On a beautiful fall afternoon a few weeks ago, Anthony Broccoli stood on a nature trail in South Bound Brook, along the banks of the slowly meandering Raritan River. As a professor of atmospheric science at Rutgers, his job is to study long-term changes in New Jersey’s climate and makes computer models of what the weather could be like in the future. That might sound esoteric, but the story of this place, he explained, is a perfect example of why predictions matter.
Just a short distance upstream from where he stood was the Raritan-Millstone Water Treatment Plant, a major source of water for much of Central New Jersey. The plant is located in a vulnerable spot, near the intersection of two rivers. So after it flooded during a tropical storm in the early 1970s, its managers decided to build some extra fortifications.
“They used what was then the estimate of the 500-year flood to determine the height of the berm,” said Broccoli. “However, the concept of a 500-year flood implies that nothing is changing, and that we can look at past records of water levels, and that will tell us what to expect in the future.”
The problem, he said, is that lots of things were changing, including increased development in the area and new weather patterns that brought more frequent, heavy rainstorms. So what seemed like adequate protection back in 1971 was no longer enough three decades later. When Hurricane Floyd hit in 1999, the water level in the Millstone and Raritan Rivers rose so high that it topped the berm and began to flood the plant. The workers had to be evacuated by helicopter, and the plant was closed down for a couple of weeks afterward as a result.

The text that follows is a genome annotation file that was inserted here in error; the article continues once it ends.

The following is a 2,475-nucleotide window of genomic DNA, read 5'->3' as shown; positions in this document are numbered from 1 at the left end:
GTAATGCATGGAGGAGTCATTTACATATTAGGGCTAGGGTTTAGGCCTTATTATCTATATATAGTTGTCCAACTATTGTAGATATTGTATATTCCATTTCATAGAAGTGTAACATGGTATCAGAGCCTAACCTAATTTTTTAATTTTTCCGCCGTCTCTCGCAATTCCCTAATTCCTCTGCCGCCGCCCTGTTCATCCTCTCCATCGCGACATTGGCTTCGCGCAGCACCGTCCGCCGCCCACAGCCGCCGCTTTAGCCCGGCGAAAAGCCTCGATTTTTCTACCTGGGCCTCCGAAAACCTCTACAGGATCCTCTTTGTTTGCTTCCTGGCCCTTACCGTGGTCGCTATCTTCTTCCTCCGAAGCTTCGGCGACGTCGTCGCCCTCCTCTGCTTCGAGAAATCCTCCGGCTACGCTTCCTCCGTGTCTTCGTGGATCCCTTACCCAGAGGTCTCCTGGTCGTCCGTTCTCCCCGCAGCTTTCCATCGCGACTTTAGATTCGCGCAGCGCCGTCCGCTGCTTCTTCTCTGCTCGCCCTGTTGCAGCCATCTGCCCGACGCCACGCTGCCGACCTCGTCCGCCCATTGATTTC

Broccoli explained that basing important planning decisions on experience has historically been a reasonably good assumption, but in a changing climate, that assumption is no longer valid. “Events that may have been very rare in the past could become less rare in the future,” he said. And he thinks it’s a lesson New Jersey would be wise to remember as it goes about rebuilding its coast.
Climate models predict more intense storms, and sea levels from Sea Bright to Cape May could rise as much as three-and-a-half feet by the end of the century, compounded by the fact that the Jersey Shore is slowly sinking. So the sort of flooding that took place during Sandy could become much more common.
But while other coastal states are considering weather predictions up to a hundred years in the future in their current planning efforts, New Jersey has so far been more focused on the short-term recovery. Beyond setting baseline regulations, the Christie administration has left many of the planning decisions up to individual municipalities in a nod to the strong tradition of home rule that exists in the Garden State.